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Our View: helmet-repeal bill needs an extra insurance clause

May 12, 1999

After watching their efforts to repeal Pennsylvania's helmet law overturned twice in the past sixth months, you might think the state's motorcyclists would give up the fight. Not likely, judging by a Harrisburg rally Monday that saw 300 big bikes rumbling through the streets of the state capital.

Considering how close the vote was the last time (26-24 in the state senate) and the fact that the bill has the backing of Democratic minority leader H. William DeWeese, it just might pass this year. If that's going to happen, there are a few provisions that must be included in any repeal effort.

Motorcyclists in the group called ABATE - Alliance of Bikers Aimed Toward Education - see the issue as one of personal freedom. In their view, if someone wants to forego the protection offered by a helmet, that should be the individual's choice.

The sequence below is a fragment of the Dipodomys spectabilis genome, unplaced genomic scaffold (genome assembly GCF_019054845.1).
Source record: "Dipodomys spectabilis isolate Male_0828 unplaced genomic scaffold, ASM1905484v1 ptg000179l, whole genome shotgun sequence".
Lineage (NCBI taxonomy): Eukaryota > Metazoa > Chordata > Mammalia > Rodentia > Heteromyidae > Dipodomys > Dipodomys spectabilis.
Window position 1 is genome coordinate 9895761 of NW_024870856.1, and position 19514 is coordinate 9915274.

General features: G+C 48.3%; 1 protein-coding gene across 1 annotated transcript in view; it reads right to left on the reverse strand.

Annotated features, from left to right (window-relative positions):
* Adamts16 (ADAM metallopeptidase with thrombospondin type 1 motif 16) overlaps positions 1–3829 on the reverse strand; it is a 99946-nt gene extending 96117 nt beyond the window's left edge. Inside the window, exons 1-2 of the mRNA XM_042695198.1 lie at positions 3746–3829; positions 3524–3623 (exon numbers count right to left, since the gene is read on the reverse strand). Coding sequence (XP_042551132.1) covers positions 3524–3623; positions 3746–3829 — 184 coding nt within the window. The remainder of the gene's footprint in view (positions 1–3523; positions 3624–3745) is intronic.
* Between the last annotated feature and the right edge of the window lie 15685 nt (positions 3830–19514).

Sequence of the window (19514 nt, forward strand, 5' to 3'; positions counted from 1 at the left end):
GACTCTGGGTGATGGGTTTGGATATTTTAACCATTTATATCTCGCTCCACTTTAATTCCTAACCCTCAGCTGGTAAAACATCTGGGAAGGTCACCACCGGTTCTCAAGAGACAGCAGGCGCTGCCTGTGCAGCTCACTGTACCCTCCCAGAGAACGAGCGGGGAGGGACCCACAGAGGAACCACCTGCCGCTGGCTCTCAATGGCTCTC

We can go along with that, with a few provisos. An individual exercising his or her right to do without safety equipment shouldn't expect the taxpayers to pay an medical bills that result from unprotected skulls bouncing off the pavement.

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And in this case, waivers aren't enough, since the humanitarian traditions of this country dictate that injured people get treatment, whether or not they have insurance. We believe that those who take greater risks should accept greater liability and purchase additional insurance that would cover the cost of treating head traumas, and, if necessary, lifelong care.

We also believe that motorcyclists who choose to ride without helmets ought to be required, in the event of their accidental death, to donate their organs for the purpose of transplant and scientific research.

No matter how good their insurance policy may be, there'll still be a need for an emergency crew to scoop up their remains. To compensate that crew, some of which may be volunteers, for their trouble and the trauma of witnessing a gory death, cyclists should at least allow fire/rescue service personnel to save someone else's life, either through transplants or medical research. We await the legislature's next draft of this bill with great interest.

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